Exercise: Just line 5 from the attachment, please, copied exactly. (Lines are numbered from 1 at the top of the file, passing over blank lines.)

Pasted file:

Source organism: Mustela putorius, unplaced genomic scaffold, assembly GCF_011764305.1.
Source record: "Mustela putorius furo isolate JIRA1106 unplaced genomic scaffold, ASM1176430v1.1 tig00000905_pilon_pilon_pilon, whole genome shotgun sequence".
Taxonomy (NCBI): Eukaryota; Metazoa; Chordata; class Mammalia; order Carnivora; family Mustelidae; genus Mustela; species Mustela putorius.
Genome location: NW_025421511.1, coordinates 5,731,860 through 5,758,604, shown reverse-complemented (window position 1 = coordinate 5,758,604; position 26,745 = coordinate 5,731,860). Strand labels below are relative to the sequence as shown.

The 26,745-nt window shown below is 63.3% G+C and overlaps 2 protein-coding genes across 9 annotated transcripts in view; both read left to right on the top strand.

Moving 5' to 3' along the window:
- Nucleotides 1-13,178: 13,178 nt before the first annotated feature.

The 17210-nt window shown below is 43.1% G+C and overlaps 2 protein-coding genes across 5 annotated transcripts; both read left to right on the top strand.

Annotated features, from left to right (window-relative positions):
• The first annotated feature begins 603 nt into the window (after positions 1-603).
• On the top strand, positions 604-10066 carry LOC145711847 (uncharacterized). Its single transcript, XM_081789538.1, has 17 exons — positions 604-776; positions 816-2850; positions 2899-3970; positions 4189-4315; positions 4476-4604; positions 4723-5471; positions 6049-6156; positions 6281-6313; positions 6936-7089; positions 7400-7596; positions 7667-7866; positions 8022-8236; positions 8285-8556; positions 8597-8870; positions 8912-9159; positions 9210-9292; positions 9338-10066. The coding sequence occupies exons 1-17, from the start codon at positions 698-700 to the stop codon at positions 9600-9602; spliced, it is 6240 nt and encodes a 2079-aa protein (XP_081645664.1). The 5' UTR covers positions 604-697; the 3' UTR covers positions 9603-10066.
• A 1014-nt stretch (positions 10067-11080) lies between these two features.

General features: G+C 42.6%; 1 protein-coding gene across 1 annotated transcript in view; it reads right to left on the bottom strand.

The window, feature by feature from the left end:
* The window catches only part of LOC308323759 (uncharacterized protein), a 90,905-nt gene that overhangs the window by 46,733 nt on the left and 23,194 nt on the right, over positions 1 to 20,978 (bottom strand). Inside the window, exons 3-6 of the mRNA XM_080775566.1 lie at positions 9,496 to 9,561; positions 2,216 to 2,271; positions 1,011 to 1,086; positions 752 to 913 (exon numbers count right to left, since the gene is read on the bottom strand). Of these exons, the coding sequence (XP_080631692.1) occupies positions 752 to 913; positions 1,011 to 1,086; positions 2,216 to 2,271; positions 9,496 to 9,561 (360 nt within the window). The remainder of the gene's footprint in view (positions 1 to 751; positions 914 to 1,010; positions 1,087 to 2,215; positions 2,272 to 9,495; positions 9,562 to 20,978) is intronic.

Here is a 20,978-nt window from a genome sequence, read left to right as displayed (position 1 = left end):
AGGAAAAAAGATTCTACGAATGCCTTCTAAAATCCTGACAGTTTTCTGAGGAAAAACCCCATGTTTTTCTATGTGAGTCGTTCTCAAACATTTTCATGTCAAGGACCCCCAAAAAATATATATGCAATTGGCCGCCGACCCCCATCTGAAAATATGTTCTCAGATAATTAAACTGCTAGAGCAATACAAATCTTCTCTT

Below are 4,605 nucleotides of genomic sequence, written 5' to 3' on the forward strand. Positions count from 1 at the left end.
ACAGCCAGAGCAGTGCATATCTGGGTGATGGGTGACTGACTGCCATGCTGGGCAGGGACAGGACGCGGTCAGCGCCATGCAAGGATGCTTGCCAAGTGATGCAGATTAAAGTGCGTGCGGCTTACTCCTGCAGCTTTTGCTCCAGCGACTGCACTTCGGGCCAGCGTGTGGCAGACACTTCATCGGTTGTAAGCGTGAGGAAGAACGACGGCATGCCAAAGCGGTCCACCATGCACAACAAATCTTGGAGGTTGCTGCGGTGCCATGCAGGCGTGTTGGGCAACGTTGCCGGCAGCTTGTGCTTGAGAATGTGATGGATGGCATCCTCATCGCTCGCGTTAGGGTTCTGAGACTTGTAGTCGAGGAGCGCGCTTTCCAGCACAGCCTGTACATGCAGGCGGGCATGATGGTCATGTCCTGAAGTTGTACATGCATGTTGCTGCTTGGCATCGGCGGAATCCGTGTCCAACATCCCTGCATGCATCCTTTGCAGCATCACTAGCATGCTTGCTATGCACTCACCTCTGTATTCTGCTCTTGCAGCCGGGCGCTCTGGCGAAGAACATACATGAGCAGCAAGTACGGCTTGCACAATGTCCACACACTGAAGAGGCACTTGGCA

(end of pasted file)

The 26,745-nt window shown below is 63.3% G+C and overlaps 2 protein-coding genes across 9 annotated transcripts in view; both read left to right on the top strand.